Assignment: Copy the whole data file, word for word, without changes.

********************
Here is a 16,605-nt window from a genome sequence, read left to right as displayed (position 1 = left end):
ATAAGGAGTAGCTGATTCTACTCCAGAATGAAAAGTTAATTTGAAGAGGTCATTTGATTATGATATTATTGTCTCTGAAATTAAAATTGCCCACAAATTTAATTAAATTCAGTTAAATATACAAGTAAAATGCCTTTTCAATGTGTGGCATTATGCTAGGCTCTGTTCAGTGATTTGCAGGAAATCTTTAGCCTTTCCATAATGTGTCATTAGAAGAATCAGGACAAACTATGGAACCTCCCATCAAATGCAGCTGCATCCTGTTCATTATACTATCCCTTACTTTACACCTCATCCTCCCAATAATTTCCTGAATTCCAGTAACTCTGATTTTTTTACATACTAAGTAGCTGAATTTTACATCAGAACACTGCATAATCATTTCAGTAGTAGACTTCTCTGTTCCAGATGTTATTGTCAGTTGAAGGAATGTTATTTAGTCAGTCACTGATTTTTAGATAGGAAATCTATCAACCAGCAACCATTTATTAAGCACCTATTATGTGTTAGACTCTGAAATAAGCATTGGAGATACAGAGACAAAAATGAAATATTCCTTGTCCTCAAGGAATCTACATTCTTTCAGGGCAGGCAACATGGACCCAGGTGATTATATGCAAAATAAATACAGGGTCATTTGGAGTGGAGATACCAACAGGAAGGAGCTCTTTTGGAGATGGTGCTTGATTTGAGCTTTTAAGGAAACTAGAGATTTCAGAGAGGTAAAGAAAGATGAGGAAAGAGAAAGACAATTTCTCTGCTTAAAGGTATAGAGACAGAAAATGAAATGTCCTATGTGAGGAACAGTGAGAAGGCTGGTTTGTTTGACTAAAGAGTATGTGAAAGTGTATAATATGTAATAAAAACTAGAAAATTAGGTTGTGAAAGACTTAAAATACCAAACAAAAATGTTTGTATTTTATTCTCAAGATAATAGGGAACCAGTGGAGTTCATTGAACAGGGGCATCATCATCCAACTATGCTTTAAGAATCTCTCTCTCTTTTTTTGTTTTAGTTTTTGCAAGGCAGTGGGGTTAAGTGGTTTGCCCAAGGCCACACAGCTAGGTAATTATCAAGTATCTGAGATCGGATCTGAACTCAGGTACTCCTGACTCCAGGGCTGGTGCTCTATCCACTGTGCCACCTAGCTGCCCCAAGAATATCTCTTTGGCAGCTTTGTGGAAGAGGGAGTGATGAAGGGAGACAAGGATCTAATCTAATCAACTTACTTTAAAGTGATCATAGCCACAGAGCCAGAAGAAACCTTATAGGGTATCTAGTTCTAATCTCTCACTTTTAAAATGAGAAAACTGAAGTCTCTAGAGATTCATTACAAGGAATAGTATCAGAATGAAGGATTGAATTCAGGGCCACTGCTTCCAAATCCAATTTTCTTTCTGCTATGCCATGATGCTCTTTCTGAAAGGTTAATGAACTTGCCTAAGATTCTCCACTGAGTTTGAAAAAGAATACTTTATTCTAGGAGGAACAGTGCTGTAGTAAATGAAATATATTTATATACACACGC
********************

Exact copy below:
Here is a 16,605-nt window from a genome sequence, read left to right as displayed (position 1 = left end):
ATAAGGAGTAGCTGATTCTACTCCAGAATGAAAAGTTAATTTGAAGAGGTCATTTGATTATGATATTATTGTCTCTGAAATTAAAATTGCCCACAAATTTAATTAAATTCAGTTAAATATACAAGTAAAATGCCTTTTCAATGTGTGGCATTATGCTAGGCTCTGTTCAGTGATTTGCAGGAAATCTTTAGCCTTTCCATAATGTGTCATTAGAAGAATCAGGACAAACTATGGAACCTCCCATCAAATGCAGCTGCATCCTGTTCATTATACTATCCCTTACTTTACACCTCATCCTCCCAATAATTTCCTGAATTCCAGTAACTCTGATTTTTTTACATACTAAGTAGCTGAATTTTACATCAGAACACTGCATAATCATTTCAGTAGTAGACTTCTCTGTTCCAGATGTTATTGTCAGTTGAAGGAATGTTATTTAGTCAGTCACTGATTTTTAGATAGGAAATCTATCAACCAGCAACCATTTATTAAGCACCTATTATGTGTTAGACTCTGAAATAAGCATTGGAGATACAGAGACAAAAATGAAATATTCCTTGTCCTCAAGGAATCTACATTCTTTCAGGGCAGGCAACATGGACCCAGGTGATTATATGCAAAATAAATACAGGGTCATTTGGAGTGGAGATACCAACAGGAAGGAGCTCTTTTGGAGATGGTGCTTGATTTGAGCTTTTAAGGAAACTAGAGATTTCAGAGAGGTAAAGAAAGATGAGGAAAGAGAAAGACAATTTCTCTGCTTAAAGGTATAGAGACAGAAAATGAAATGTCCTATGTGAGGAACAGTGAGAAGGCTGGTTTGTTTGACTAAAGAGTATGTGAAAGTGTATAATATGTAATAAAAACTAGAAAATTAGGTTGTGAAAGACTTAAAATACCAAACAAAAATGTTTGTATTTTATTCTCAAGATAATAGGGAACCAGTGGAGTTCATTGAACAGGGGCATCATCATCCAACTATGCTTTAAGAATCTCTCTCTCTTTTTTTGTTTTAGTTTTTGCAAGGCAGTGGGGTTAAGTGGTTTGCCCAAGGCCACACAGCTAGGTAATTATCAAGTATCTGAGATCGGATCTGAACTCAGGTACTCCTGACTCCAGGGCTGGTGCTCTATCCACTGTGCCACCTAGCTGCCCCAAGAATATCTCTTTGGCAGCTTTGTGGAAGAGGGAGTGATGAAGGGAGACAAGGATCTAATCTAATCAACTTACTTTAAAGTGATCATAGCCACAGAGCCAGAAGAAACCTTATAGGGTATCTAGTTCTAATCTCTCACTTTTAAAATGAGAAAACTGAAGTCTCTAGAGATTCATTACAAGGAATAGTATCAGAATGAAGGATTGAATTCAGGGCCACTGCTTCCAAATCCAATTTTCTTTCTGCTATGCCATGATGCTCTTTCTGAAAGGTTAATGAACTTGCCTAAGATTCTCCACTGAGTTTGAAAAAGAATACTTTATTCTAGGAGGAACAGTGCTGTAGTAAATGAAATATATTTATATACACACGC